Selman Abraham Waksman
The Nobel Prize in Physiology or Medicine 1952
Born: 22 July 1888, Priluka, Russian Empire (now Nova Pryluka, Ukraine)
Died: 16 August 1973, Hyannis, MA, USA
Affiliation at the time of the award: Rutgers University, New Brunswick, NJ, USA
Prize motivation: “for his discovery of streptomycin, the first antibiotic effective against tuberculosis”
Prize share: 1/1
After Robert Koch discovered that tuberculosis is caused by a bacterium, the hunt for a cure began. In 1939 Selman Waksman and colleagues began systematic studies of how microorganisms in soil affect tubercle bacteria. They found that their growth was impeded by another bacterium, Streptomyces grisues. In 1943 Waksman's colleague, Albert Schatz, isolated streptomycin from this bacterium, which proved an effective medicine against tuberculosis.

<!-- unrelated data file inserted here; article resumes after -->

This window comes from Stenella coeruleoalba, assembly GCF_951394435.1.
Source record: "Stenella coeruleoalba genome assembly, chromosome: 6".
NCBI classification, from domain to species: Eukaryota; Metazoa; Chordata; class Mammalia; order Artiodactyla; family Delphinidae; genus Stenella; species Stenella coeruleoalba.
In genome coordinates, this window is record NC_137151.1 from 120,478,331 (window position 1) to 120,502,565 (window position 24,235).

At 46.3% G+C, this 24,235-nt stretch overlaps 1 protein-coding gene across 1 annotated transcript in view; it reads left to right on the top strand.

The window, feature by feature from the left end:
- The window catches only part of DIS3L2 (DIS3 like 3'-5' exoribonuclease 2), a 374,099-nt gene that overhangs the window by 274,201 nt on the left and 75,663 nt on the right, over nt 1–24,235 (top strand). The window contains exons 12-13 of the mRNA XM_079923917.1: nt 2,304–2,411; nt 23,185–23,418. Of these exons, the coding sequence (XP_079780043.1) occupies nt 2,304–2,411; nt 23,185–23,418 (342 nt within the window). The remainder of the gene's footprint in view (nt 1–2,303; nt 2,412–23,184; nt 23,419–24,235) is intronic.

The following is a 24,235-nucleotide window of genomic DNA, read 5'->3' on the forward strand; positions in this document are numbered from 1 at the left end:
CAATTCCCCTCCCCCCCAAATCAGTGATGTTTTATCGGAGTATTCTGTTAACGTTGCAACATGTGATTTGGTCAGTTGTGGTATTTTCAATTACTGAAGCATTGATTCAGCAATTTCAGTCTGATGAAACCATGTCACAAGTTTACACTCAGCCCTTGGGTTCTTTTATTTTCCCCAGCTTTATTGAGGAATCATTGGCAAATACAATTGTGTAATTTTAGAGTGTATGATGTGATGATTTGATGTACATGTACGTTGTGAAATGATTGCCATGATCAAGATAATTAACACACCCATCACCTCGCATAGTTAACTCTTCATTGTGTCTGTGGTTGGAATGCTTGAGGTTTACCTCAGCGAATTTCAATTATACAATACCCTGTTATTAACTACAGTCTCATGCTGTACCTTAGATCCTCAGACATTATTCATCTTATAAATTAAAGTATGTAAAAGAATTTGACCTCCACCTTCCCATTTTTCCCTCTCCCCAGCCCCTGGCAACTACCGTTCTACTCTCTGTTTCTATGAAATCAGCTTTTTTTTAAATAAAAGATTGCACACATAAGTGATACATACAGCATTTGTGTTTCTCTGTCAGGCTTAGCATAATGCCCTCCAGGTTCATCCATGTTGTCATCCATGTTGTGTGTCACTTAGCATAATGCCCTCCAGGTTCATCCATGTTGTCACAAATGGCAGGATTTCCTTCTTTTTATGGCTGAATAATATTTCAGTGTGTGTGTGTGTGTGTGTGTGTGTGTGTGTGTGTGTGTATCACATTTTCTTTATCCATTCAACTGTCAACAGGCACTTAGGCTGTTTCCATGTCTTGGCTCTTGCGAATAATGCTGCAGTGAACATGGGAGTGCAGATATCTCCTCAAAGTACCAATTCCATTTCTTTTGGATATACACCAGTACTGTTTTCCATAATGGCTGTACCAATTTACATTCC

Their work and discoveries range from the Earth’s climate and our sense of touch to efforts to safeguard freedom of expression.
See them all presented here.